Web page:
Zum Inhalt springen
Zur Hauptnavigation springen
Gehe zur Startseite des ICPPR.
Suche öffnen
Gehe zur Startseite des ICPPR.
Suche öffnen

Inhalt: Contact

Dr. Patrícia Nunes-Silva
patriciabiene@  gmail.  com

Inhalt: Buzz Pollination Working Group


Patrícia Nunes-Silva - University of Guelph
Avery Russell - University of Pittsburgh
Mario Vallejo-Marin - University of Stirling


The ICPPR Buzz Pollination Group is an integral part of the International Commission for Plant Pollinator Relationships (formerly the ICPBR and before that the ICBB). The ICPPR is one of the 82 scientific commissions of the IUBS (International Union for Biological Sciences) which is connected to the ICSU (International Council of the Scientific Unions).

 The ICPPR Buzz Pollination Group is a non-profit organisation of highly interdisciplinary researchers with international and global representation, with common interest in the study of insects that produce vibrations to collect the pollen from plants dependent on these pollinators for pollination service (buzz pollination). The information provided by the experts within the Buzz Pollination Group is intended to serve as a foundation to base informed decisions related to biodiversity, conservation, pollination services, and crop yield in buzz pollination systems.

Background and mission

Buzz pollination describes the pollination system in which insects produce vibrations to extract and collect pollen from flowers with specialised flower morphologies, incidentally pollinating these flowers. More than 20,000 species of flowering plants are thought to have evolved flower morphologies associated with vibratory pollen collection, including crops such as tomatoes, blueberries, and kiwifruit. Vibratory pollen collection behavior has evolved at least 45 times in the evolutionary history of bees and includes around 60% (12,000) bee species. There is also one hover fly capable of vibratory pollen collection.

The Buzz Pollination Group (BPG) was formed during the XI International Symposium of Pollination in Berlin (2018) in response to what was probably the first session dedicated to buzz pollination of any conference. This symposium included presentations by Patrícia Nunes-Silva, Avery Russell, Penelope R. Whitehorn, Klaus Lunau, Lislie Solís-Montero, Mario Vallejo-Marín, and Vinícius L. G. Brito and showcased the rapidly growing interest in buzz pollination across diverse research groups applying a variety of approaches. Despite the broad interest in buzz pollination, the broader community lacks a group that brings together researchers interested in buzz pollination. Therefore, the mission of the ICPPR Buzz Pollination Group is to provide a platform to advance, promote, and consolidate the study of buzz pollination. The group also aims to develop, improve and standardize methodologies and concepts related to buzz pollination in order to facilitate the exchange of information and comparison of experimental results across plant and bee systems. Finally, the BPG will endeavour to disseminate knowledge on buzz pollination across both academic and non-academic audiences.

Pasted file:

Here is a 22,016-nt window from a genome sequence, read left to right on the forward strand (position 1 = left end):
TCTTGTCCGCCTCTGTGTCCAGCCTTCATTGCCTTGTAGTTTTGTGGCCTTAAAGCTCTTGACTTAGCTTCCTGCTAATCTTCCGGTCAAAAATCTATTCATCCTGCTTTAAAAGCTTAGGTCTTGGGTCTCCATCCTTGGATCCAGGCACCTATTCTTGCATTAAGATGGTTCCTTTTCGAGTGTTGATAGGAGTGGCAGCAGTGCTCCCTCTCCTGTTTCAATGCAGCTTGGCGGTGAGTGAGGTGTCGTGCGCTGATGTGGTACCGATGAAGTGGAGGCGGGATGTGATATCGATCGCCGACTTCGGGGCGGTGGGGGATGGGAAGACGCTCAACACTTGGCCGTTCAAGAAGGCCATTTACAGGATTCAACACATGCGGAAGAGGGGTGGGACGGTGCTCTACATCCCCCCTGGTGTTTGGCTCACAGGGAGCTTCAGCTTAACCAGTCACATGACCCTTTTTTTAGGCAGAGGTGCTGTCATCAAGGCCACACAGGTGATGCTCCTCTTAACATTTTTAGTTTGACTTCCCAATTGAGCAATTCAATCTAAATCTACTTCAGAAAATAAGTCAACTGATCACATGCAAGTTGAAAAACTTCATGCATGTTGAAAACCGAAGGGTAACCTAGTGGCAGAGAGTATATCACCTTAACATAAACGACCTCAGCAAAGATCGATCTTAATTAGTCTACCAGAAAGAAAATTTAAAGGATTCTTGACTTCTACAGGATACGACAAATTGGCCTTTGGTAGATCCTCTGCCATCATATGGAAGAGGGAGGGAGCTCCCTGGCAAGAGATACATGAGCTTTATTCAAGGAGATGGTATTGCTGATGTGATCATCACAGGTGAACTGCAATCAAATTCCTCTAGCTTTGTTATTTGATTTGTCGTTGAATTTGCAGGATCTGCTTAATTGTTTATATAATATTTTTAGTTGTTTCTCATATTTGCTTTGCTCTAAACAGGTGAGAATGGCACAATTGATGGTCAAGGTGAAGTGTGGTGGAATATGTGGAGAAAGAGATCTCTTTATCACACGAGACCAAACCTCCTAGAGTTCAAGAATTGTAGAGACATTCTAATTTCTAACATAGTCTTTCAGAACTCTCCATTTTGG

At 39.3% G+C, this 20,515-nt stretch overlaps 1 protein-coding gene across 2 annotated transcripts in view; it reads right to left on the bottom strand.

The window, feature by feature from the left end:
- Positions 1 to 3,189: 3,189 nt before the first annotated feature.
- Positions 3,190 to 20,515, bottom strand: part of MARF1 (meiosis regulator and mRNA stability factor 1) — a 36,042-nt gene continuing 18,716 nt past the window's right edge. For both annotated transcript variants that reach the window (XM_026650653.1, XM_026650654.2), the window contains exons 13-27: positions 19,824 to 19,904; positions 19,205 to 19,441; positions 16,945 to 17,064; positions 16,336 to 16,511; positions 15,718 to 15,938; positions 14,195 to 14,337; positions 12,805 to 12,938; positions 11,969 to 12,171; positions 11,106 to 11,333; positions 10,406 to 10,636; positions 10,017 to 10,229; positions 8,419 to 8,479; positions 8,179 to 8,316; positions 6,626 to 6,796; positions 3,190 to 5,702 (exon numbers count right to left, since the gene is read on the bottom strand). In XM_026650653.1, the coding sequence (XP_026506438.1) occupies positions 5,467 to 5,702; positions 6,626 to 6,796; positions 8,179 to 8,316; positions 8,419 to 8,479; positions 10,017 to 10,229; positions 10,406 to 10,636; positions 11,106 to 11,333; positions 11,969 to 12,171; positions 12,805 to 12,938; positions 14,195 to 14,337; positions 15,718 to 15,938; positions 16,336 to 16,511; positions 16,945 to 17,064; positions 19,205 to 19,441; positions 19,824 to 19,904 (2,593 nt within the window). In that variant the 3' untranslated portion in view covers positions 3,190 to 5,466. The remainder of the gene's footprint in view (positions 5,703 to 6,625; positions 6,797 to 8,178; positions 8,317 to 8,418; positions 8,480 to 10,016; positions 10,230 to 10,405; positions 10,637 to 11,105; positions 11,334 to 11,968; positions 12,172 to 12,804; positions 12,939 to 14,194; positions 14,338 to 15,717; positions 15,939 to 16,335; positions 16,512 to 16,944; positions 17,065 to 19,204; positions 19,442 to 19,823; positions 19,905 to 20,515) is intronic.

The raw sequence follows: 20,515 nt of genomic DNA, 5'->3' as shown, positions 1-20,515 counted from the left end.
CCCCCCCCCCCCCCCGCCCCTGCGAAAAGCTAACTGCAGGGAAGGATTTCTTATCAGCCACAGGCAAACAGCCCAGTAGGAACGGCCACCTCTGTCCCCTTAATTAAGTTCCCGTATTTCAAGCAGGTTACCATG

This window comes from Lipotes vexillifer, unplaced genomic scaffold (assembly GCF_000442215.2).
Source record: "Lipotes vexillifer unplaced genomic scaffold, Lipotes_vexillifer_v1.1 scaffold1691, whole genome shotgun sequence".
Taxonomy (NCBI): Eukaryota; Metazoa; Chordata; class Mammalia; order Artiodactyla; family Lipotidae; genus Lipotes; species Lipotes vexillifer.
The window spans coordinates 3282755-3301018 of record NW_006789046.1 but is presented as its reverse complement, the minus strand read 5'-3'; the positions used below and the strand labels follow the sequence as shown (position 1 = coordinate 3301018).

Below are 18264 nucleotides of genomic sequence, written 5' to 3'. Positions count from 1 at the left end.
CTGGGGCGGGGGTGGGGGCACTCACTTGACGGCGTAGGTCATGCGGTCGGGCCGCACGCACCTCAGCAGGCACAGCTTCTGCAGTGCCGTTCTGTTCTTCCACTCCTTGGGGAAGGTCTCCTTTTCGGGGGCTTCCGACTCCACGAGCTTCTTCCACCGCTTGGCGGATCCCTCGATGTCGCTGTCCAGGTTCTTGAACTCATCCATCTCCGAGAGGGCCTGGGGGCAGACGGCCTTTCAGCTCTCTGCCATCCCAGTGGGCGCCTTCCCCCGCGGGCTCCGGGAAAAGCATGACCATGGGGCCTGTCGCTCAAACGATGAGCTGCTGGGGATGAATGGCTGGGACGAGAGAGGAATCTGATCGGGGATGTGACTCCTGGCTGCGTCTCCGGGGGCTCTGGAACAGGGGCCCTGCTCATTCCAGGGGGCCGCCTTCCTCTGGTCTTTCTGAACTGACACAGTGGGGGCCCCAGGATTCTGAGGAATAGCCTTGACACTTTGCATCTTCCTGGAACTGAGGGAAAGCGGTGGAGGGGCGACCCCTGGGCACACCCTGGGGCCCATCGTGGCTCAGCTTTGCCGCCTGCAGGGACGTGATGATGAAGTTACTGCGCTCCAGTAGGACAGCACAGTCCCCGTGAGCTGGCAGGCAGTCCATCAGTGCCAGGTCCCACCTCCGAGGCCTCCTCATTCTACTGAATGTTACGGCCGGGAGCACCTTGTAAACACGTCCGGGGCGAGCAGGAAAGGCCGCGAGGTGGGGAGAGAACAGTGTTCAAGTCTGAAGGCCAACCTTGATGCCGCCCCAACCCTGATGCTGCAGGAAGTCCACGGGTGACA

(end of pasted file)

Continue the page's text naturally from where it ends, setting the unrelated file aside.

ICPPR membership is open to all and no restrictions are placed on participation. All members of the Council, participants, and members of the ICPPR Buzz Pollination Group act on a voluntary basis and are therefore unpaid for their duties. Experts represent themselves and not  their professional affiliation.

Current tasks and cooperative activities

The aims of the BPG are to link scientists interested in buzz pollination, and to standardize the concepts, terminology, and methods associated with the study of buzz pollination.

How the group works

The BPG will provide a platform to link researchers interested in buzz pollination, and encourage the exchange of knowledge and methodological approaches to study buzz pollination. We will use email lists and social media to recruit new members to the BPG and to maintain the exchange of knowledge among members. We will also use the group?s membership to promote and disseminate studies on buzz pollination and to increase public awareness of the importance of bees in the reproduction of buzz pollinated flowers (including crop species). Finally, we will organise symposia and workshops to discuss and promote the subject at both national and international meetings.

To sign up to the listserve go to:
The address for the list is: buzzpollination@  lists.stir.ac.  uk 
The twitter account is @buzzpollination

Group policy

We will use this platform to actively promote and advance an inclusive and harassment free research environment for scientists of all career stages, thus serving as a model for other working groups. We will actively solicit speakers from minority serving institutions and we will actively push our symposia to reflect gender and LGBTQ equity and to be ethnically & nationally diverse. Research we conduct will recognize treaty lands and territories when appropriate and in less resourced countries we will seek out local collaborations.


The ICPPR Buzz Pollination Group currently has no external funding, but we welcome suggestions for potential funding sources to further our activities.